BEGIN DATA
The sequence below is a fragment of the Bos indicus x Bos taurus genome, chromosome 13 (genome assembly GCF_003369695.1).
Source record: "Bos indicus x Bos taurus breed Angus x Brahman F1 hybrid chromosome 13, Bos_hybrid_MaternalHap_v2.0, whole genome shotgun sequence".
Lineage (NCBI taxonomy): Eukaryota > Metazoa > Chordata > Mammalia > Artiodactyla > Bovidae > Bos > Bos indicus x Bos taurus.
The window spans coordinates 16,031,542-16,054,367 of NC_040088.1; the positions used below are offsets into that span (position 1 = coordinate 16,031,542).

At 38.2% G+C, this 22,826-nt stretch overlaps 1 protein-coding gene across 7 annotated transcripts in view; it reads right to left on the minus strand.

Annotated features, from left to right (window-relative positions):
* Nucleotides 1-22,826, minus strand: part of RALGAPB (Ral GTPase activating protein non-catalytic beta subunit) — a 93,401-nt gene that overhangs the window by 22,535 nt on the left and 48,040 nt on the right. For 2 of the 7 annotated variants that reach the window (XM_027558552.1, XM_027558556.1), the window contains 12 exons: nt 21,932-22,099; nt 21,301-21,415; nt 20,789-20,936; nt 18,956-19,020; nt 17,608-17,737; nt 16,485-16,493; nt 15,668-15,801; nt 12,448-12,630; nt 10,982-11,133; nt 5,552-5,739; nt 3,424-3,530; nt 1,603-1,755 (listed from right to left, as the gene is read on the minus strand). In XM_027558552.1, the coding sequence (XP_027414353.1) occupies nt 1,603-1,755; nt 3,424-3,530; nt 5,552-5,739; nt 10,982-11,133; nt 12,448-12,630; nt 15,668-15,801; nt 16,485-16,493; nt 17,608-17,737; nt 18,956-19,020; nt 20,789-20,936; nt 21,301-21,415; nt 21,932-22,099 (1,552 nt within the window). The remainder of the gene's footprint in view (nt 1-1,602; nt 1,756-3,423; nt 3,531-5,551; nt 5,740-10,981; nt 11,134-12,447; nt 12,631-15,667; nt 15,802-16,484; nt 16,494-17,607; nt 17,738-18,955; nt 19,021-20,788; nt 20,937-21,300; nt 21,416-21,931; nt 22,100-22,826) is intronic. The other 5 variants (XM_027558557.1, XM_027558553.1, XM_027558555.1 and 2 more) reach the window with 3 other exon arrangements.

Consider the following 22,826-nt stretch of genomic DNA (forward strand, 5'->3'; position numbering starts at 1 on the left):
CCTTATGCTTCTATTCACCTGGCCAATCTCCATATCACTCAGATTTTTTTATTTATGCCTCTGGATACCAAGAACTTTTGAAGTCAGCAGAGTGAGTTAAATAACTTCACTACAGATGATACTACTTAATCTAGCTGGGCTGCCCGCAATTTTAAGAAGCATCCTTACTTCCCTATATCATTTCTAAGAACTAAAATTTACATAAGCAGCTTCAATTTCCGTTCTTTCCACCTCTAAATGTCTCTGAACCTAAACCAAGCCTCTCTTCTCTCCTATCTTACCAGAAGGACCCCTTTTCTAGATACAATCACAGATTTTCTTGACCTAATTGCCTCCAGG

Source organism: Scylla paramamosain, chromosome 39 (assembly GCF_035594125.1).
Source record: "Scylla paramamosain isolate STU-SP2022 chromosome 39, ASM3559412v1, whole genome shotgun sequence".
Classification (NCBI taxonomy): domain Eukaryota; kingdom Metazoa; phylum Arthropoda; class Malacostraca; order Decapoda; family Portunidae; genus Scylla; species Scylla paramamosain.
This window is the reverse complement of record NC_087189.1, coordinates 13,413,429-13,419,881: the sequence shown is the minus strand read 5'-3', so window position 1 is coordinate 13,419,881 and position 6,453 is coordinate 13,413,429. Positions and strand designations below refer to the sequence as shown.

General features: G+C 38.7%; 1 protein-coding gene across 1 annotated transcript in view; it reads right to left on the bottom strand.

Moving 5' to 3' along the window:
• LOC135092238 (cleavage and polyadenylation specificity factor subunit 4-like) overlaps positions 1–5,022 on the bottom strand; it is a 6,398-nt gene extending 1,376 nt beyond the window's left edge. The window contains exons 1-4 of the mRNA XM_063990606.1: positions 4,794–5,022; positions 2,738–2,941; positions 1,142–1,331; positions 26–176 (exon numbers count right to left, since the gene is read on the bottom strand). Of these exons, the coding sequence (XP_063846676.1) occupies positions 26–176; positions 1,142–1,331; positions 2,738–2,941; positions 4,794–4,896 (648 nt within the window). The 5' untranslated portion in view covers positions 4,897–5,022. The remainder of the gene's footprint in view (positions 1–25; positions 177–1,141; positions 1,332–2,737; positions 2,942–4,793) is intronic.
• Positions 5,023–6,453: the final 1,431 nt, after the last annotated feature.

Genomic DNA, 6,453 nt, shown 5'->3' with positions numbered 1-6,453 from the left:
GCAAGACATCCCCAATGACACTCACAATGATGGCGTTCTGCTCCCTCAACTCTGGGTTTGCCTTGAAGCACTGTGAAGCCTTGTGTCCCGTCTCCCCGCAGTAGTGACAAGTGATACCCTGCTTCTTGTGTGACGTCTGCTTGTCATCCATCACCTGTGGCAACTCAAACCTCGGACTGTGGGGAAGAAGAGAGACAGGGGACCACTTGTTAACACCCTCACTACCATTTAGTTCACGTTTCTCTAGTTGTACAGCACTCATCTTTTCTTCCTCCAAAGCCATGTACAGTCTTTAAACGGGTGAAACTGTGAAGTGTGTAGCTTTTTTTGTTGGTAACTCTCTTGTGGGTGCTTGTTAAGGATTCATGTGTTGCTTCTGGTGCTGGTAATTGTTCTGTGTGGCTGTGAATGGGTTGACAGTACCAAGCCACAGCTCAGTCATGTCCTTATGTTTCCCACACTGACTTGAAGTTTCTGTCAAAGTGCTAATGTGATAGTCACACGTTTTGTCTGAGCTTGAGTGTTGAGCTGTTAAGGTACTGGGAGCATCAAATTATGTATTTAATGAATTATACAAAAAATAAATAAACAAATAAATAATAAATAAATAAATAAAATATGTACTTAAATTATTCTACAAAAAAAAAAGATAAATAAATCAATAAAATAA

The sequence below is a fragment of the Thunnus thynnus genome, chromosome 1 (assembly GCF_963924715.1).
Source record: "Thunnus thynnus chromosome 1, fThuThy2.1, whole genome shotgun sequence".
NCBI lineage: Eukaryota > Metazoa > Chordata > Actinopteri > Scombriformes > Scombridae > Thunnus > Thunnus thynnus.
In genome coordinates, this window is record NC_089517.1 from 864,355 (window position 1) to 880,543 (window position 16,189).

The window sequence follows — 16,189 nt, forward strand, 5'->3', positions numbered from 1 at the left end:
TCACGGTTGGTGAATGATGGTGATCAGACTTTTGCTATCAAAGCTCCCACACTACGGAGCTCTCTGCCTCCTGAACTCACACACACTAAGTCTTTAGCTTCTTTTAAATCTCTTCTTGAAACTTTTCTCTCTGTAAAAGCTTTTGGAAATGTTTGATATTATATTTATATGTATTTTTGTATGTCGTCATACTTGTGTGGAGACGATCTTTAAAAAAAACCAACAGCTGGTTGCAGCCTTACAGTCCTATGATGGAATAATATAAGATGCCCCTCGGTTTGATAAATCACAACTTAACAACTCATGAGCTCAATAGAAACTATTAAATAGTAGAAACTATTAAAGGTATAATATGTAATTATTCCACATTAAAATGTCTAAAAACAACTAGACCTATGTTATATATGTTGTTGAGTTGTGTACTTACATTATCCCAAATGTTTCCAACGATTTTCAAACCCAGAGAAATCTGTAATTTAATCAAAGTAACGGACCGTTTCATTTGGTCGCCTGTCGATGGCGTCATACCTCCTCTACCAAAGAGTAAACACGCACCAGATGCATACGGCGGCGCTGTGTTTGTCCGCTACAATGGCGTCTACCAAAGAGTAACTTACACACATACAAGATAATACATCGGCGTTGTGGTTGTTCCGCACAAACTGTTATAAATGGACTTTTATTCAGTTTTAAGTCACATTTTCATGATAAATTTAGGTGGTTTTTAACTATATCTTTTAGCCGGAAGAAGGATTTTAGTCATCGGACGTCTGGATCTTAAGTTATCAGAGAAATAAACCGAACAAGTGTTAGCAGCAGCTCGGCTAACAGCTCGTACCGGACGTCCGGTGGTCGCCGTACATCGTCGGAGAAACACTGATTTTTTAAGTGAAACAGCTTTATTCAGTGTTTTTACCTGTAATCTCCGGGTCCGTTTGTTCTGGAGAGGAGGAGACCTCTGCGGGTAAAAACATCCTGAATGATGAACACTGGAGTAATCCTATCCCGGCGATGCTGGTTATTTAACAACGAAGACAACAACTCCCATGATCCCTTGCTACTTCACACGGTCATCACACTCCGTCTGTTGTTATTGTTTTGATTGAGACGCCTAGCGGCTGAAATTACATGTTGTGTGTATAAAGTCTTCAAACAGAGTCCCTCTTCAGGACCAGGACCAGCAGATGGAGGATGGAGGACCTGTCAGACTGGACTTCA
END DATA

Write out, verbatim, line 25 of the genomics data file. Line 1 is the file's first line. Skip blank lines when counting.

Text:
TCACGGTTGGTGAATGATGGTGATCAGACTTTTGCTATCAAAGCTCCCACACTACGGAGCTCTCTGCCTCCTGAACTCACACACACTAAGTCTTTAGCTTCTTTTAAATCTCTTCTTGAAACTTTTCTCTCTGTAAAAGCTTTTGGAAATGTTTGATATTATATTTATATGTATTTTTGTATGTCGTCATACTTGTGTGGAGACGATCTTTAAAAAAAACCAACAGCTGGTTGCAGCCTTACAGTCCTATGATGGAATAATATAAGATGCCCCTCGGTTTGATAAATCACAACTTAACAACTCATGAGCTCAATAGAAACTATTAAATAGTAGAAACTATTAAAGGTATAATATGTAATTATTCCACATTAAAATGTCTAAAAACAACTAGACCTATGTTATATATGTTGTTGAGTTGTGTACTTACATTATCCCAAATGTTTCCAACGATTTTCAAACCCAGAGAAATCTGTAATTTAATCAAAGTAACGGACCGTTTCATTTGGTCGCCTGTCGATGGCGTCATACCTCCTCTACCAAAGAGTAAACACGCACCAGATGCATACGGCGGCGCTGTGTTTGTCCGCTACAATGGCGTCTACCAAAGAGTAACTTACACACATACAAGATAATACATCGGCGTTGTGGTTGTTCCGCACAAACTGTTATAAATGGACTTTTATTCAGTTTTAAGTCACATTTTCATGATAAATTTAGGTGGTTTTTAACTATATCTTTTAGCCGGAAGAAGGATTTTAGTCATCGGACGTCTGGATCTTAAGTTATCAGAGAAATAAACCGAACAAGTGTTAGCAGCAGCTCGGCTAACAGCTCGTACCGGACGTCCGGTGGTCGCCGTACATCGTCGGAGAAACACTGATTTTTTAAGTGAAACAGCTTTATTCAGTGTTTTTACCTGTAATCTCCGGGTCCGTTTGTTCTGGAGAGGAGGAGACCTCTGCGGGTAAAAACATCCTGAATGATGAACACTGGAGTAATCCTATCCCGGCGATGCTGGTTATTTAACAACGAAGACAACAACTCCCATGATCCCTTGCTACTTCACACGGTCATCACACTCCGTCTGTTGTTATTGTTTTGATTGAGACGCCTAGCGGCTGAAATTACATGTTGTGTGTATAAAGTCTTCAAACAGAGTCCCTCTTCAGGACCAGGACCAGCAGATGGAGGATGGAGGACCTGTCAGACTGGACTTCA